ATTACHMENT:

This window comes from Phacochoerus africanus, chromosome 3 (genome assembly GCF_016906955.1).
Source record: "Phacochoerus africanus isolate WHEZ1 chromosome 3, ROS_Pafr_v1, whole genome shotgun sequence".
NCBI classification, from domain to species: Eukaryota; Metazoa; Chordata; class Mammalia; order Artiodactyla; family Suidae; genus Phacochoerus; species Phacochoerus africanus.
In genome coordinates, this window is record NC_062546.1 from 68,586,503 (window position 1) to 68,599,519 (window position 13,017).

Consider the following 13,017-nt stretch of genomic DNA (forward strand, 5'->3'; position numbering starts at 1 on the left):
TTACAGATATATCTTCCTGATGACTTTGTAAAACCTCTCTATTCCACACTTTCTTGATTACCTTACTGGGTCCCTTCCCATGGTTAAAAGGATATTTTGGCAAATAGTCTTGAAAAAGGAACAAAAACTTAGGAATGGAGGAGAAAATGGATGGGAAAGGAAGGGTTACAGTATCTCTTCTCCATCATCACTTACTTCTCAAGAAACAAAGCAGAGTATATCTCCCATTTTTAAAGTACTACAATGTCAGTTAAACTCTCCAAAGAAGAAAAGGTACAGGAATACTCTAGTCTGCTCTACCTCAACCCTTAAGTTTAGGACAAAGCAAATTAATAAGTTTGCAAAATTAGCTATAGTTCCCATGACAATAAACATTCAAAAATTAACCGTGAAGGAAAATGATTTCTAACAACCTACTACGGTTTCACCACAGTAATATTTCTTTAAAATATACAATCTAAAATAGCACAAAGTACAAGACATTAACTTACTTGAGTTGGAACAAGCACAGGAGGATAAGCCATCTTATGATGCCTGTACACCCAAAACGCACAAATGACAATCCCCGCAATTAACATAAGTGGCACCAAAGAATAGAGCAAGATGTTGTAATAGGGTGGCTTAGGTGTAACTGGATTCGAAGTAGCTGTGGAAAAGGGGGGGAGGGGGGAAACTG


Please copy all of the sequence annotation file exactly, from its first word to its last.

This window comes from Phacochoerus africanus, chromosome 3 (genome assembly GCF_016906955.1).
Source record: "Phacochoerus africanus isolate WHEZ1 chromosome 3, ROS_Pafr_v1, whole genome shotgun sequence".
NCBI classification, from domain to species: Eukaryota; Metazoa; Chordata; class Mammalia; order Artiodactyla; family Suidae; genus Phacochoerus; species Phacochoerus africanus.
In genome coordinates, this window is record NC_062546.1 from 68,586,503 (window position 1) to 68,599,519 (window position 13,017).

Consider the following 13,017-nt stretch of genomic DNA (forward strand, 5'->3'; position numbering starts at 1 on the left):
TTACAGATATATCTTCCTGATGACTTTGTAAAACCTCTCTATTCCACACTTTCTTGATTACCTTACTGGGTCCCTTCCCATGGTTAAAAGGATATTTTGGCAAATAGTCTTGAAAAAGGAACAAAAACTTAGGAATGGAGGAGAAAATGGATGGGAAAGGAAGGGTTACAGTATCTCTTCTCCATCATCACTTACTTCTCAAGAAACAAAGCAGAGTATATCTCCCATTTTTAAAGTACTACAATGTCAGTTAAACTCTCCAAAGAAGAAAAGGTACAGGAATACTCTAGTCTGCTCTACCTCAACCCTTAAGTTTAGGACAAAGCAAATTAATAAGTTTGCAAAATTAGCTATAGTTCCCATGACAATAAACATTCAAAAATTAACCGTGAAGGAAAATGATTTCTAACAACCTACTACGGTTTCACCACAGTAATATTTCTTTAAAATATACAATCTAAAATAGCACAAAGTACAAGACATTAACTTACTTGAGTTGGAACAAGCACAGGAGGATAAGCCATCTTATGATGCCTGTACACCCAAAACGCACAAATGACAATCCCCGCAATTAACATAAGTGGCACCAAAGAATAGAGCAAGATGTTGTAATAGGGTGGCTTAGGTGTAACTGGATTCGAAGTAGCTGTGGAAAAGGGGGGGAGGGGGGAAACTG